A Pre-Integrated, Open Source Stack for Cloud to Edge

In the October 2019 Eclipse Foundation newsletter, Jens Reimann and I explored the need for Eclipse IoT packages and introduced the Eclipse IoT Packages project. Since then, the IoT Packages project has been expanded to include edge technology and we’re now working to add the Eclipse ioFog project to the package.

The resulting package will give developers a pre-integrated, open source, cloud-to-edge stack to address edge use cases. If you’re familiar with Microsoft’s Azure IoT Edge, we’re working to solve the same issues, but with open source software.

Before I get to the benefits and use cases of the Cloud2Edge package, here’s a quick summary of the four projects it will encompass:

  • Eclipse Hono for device connectivity
  • Eclipse Ditto for managing and organizing digital representations of physical objects —digital twins
  • Eclipse hawkBit for rolling out and managing software updates to IoT devices
  • Eclipse ioFog for building and running applications at the edge at enterprise scale

Developers can install a single, off-the-shelf package and immediately start using the technologies within it without the time and effort required to manually integrate them.

Inserting an Edge Node in IoT Applications Increases Efficiency

With a classic IoT application, the devices at the edge of the network are directly connected to a cloud backend. But, in many applications, this is not the optimal approach.

For example, if application logic is developed in a cloud environment and deployed in the cloud, you can run into situations where you’re transferring large volumes of data from edge devices to the cloud, but most of the data is filtered out when it’s processed in the cloud. You’re using valuable bandwidth for data that’s not needed. In applications, such as data analytics, where edge devices are producing data at very high sampling rates, you can’t afford to transmit all of that data over the internet to the cloud.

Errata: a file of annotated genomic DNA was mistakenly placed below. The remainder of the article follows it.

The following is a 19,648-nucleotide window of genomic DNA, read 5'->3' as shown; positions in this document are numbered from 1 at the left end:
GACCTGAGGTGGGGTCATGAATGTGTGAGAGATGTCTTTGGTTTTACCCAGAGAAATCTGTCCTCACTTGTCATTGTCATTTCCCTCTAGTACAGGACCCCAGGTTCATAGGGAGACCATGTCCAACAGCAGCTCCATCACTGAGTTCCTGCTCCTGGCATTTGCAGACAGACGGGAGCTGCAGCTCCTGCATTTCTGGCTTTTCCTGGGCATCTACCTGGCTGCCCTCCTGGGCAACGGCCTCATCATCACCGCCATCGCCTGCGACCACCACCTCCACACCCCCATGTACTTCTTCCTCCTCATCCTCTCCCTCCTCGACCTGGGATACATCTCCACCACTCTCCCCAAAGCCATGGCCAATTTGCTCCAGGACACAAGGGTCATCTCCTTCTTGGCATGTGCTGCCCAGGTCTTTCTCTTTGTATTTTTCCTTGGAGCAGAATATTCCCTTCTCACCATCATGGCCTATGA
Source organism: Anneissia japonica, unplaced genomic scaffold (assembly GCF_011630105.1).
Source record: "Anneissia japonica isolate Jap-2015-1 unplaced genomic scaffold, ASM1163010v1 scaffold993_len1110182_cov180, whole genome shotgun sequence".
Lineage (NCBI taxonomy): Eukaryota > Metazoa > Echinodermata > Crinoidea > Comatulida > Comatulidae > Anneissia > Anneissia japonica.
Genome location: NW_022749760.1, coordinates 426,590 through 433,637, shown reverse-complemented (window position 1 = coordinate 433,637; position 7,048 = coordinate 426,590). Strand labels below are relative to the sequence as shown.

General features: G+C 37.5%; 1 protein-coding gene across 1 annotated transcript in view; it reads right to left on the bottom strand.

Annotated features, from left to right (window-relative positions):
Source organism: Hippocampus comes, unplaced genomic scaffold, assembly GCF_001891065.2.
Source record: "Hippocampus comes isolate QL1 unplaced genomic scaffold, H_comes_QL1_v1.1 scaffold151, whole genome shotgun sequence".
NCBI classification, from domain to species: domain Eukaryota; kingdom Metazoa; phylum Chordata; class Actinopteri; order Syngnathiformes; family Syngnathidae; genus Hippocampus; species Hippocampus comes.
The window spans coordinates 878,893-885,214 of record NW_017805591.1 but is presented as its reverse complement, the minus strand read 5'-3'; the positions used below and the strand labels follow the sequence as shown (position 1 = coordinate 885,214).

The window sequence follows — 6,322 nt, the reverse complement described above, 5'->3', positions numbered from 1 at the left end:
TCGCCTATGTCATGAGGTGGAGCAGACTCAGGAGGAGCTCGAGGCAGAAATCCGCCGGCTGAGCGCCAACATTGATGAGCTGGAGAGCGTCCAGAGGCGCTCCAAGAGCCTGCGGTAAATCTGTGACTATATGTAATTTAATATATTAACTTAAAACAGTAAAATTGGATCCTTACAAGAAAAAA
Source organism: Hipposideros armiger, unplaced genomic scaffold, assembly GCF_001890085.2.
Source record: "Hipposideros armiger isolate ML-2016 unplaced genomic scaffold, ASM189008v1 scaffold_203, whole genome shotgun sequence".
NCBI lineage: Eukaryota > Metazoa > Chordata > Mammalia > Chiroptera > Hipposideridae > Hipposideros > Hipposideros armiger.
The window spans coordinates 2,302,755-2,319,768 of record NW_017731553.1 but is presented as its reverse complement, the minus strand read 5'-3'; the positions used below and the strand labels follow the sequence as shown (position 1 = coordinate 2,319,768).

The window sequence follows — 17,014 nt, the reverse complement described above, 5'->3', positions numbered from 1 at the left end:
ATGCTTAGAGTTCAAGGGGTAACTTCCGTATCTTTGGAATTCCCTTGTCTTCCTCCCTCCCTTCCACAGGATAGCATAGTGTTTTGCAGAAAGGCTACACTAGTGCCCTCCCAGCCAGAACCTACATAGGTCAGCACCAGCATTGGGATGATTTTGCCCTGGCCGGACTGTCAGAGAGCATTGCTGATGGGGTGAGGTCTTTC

The Cloud2Edge package inserts an edge node in between the cloud backend and the edge devices. Now, the edge devices connect to the edge node and the edge node connects to the cloud backend.

Shifting Workloads for Maximum Flexibility

The business logic is implemented in the cloud using containers and orchestrated using Kubernetes, as is typical in IoT applications. However, the business logic is also deployed on the edge node in the form of a container image. This approach gives developers the flexibility to move workloads from the cloud to the edge node that’s closer to the devices.

The edge node processes, filters, and aggregates the data from the edge devices so only relevant data is sent to the cloud. This is possible thanks to the trend toward ever-increasing computing resources at the edge. It used to be that only minimal computing resources were located close to the edge device, but today, we’re more likely to see rack-mounted server systems with plenty of compute power and RAM.

Shifting workloads closer to edge devices reduces:

  • Bandwidth consumption because less data is transmitted to the cloud backend
  • Backend processing power requirements because data processing occurs on the edge node
  • Latency because the edge node is closer to the edge devices

Because the edge node is already integrated into the overall system, developers can redeploy the workload with a simple system configuration change. In the past, this flexibility wasn’t possible because development and deployment models for the cloud backend and the gateway were completely separate.